“For most the promise hasn’t lived up to reality. But there is a group of changemakers in Mayo determined to change that. Samira and Kemal lead the Green Hope Association for Peace and Development. They don’t have any regular funding. So, when they decide to do something new, they mostly just bootstrap it by gathering resources and talent from their own community.

“Green Hope offers adult education, skills training for women in carpentry, welding, food service, handicrafts, electrical repair and more. They even offer a food-for-work program for the vulnerable elderly in the neighborhood, providing food staples in exchange for seniors collecting trash in the community. But Green Hope’s primary mission is running a K-8 school for 200+ students.

South Sudanese and Sudanese students attend together in harmony. Teachers are college educated. There are no funds for teacher salaries, so they volunteer. And when the school day ends in the afternoon, they have to find some small jobs to make ends meet.

“Green Hope is abundant with hope, joy, possibility and a can-do spirit. But scarce in almost everything else. When we asked the students how we could help, their response was unanimous. Books! …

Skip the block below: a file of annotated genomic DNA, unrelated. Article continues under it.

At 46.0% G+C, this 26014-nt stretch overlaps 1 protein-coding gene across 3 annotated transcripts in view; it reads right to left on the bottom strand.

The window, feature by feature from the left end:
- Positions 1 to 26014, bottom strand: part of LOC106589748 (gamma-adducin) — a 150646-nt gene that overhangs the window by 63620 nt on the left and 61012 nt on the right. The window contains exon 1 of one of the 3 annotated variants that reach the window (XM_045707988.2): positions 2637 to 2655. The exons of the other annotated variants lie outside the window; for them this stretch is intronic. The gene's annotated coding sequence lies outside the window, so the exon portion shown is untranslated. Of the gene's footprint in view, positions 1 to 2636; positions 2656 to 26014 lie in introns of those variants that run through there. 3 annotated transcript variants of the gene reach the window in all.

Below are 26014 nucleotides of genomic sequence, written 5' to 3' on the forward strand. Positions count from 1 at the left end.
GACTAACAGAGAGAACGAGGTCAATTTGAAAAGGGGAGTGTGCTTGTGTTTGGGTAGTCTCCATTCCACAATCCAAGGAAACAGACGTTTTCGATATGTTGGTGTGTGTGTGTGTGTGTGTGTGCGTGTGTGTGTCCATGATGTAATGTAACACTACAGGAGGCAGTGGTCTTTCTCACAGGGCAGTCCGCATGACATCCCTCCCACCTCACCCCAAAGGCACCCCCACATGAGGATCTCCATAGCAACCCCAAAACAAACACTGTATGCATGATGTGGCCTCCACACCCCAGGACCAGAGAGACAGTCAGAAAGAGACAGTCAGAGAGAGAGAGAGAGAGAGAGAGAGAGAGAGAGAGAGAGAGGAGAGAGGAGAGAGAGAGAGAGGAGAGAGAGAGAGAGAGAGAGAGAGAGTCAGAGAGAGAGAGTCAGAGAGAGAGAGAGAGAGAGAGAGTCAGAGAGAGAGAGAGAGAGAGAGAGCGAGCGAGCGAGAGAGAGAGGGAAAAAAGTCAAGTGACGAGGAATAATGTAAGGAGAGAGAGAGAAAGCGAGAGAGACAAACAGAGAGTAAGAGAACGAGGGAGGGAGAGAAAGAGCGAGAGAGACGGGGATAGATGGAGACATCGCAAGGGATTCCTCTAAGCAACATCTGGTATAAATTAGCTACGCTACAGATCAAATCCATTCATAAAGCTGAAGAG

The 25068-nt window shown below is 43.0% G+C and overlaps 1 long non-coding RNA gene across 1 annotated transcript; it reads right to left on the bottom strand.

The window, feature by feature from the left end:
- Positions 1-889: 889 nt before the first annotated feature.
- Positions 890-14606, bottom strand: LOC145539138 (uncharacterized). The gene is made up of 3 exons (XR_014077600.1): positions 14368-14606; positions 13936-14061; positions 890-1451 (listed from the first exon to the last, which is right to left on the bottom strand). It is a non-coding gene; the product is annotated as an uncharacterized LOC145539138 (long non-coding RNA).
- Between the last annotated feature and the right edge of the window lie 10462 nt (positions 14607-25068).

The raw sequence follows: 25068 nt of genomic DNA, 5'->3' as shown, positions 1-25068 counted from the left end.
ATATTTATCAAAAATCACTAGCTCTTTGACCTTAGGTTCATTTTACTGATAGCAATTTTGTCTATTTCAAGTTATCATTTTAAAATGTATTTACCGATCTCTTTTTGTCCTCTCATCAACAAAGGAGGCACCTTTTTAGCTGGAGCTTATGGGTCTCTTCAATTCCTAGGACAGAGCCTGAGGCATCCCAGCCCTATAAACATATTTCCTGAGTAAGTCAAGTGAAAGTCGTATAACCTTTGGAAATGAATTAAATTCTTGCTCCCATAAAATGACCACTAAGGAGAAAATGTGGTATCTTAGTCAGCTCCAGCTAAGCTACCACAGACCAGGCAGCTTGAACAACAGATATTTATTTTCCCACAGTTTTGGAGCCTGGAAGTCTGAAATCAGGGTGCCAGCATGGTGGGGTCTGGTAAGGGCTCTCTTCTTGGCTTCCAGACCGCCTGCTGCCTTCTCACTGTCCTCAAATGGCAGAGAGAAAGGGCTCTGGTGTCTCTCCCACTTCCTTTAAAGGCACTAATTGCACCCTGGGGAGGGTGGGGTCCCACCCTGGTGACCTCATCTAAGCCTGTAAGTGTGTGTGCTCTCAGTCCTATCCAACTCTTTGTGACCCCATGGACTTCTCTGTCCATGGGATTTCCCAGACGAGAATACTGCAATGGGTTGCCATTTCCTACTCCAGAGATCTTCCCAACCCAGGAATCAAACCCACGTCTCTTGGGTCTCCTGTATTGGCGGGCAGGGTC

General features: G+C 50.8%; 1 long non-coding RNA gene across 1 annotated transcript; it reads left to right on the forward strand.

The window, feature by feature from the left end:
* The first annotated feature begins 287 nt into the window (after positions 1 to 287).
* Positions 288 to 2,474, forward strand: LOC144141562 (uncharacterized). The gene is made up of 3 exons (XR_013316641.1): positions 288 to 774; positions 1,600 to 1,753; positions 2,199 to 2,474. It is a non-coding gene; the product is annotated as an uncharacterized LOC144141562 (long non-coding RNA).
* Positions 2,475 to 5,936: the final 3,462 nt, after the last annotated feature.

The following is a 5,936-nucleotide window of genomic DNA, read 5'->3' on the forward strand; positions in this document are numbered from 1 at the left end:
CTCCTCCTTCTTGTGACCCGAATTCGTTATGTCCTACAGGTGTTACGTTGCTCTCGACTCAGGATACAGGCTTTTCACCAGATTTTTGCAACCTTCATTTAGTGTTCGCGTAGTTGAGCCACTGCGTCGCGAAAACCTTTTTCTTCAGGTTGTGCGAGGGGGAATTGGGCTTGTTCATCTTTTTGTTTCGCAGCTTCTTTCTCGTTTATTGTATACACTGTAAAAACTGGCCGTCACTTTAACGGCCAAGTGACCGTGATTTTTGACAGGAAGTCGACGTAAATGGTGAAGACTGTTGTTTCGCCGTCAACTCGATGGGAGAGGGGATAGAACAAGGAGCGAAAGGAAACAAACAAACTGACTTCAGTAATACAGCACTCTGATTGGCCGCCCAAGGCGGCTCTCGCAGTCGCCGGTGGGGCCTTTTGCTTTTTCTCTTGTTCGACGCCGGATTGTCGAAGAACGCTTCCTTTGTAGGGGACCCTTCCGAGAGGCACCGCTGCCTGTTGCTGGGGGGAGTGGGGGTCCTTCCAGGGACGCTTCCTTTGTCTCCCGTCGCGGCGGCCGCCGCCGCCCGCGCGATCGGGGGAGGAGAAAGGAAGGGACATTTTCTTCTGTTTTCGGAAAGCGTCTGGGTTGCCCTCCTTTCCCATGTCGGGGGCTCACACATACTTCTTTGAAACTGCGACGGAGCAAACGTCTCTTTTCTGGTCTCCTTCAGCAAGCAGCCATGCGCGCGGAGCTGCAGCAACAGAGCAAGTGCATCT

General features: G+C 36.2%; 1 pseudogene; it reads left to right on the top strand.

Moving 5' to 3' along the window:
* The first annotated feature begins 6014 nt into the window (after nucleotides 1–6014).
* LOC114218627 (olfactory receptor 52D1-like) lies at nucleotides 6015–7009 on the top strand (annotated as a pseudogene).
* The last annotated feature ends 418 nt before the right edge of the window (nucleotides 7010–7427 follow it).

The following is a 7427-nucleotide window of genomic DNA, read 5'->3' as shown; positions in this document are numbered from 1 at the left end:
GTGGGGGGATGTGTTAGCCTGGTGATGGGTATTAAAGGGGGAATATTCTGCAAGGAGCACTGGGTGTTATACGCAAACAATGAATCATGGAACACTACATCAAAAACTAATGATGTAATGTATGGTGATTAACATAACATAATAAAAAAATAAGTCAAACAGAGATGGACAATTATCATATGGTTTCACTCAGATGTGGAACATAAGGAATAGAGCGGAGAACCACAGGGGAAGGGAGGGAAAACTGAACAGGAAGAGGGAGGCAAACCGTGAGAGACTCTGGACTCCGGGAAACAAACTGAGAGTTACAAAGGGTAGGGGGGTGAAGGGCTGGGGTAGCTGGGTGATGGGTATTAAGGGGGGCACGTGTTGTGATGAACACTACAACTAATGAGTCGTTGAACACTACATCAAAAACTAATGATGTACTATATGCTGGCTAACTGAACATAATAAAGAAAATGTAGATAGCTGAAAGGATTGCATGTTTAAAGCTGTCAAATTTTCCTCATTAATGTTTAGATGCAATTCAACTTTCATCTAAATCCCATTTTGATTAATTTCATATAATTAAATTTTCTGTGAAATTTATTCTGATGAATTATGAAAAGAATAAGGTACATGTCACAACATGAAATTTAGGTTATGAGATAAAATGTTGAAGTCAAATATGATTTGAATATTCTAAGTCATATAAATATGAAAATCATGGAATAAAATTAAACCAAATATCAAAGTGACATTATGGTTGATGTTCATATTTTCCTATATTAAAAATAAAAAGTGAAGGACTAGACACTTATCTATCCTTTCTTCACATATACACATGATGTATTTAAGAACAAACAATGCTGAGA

“So they gave us a list and we headed to the store to buy all the books that students from 5th to 8th grade would need to prepare for their high school entrance exams – Arabic, English, Mathematics, Geography, History, Science. The budget allowed for a notebook and pen for every single student in the school. And we received a donation of storybooks for the younger children – so everyone in Green Hope received at least one book. For many, their first ever book.

“ ‘We’re so happy, we want to dance,’ Samira told us. And they did.” More.

“Green Hope Founders Samira, Kemal and a group of women had built the center themselves some 15 years ago. At night!

‘We built at night, because construction work wasn’t really acceptable for women. AND we all had to work to make a living during the day,’ Samira told us.

“The school is compact, but there’s space for separate classrooms for all of the grade levels. What there wasn’t was a chair for every student. Some kindergarteners sat on the floor. Other kids shared chairs. We knew we could do something about that.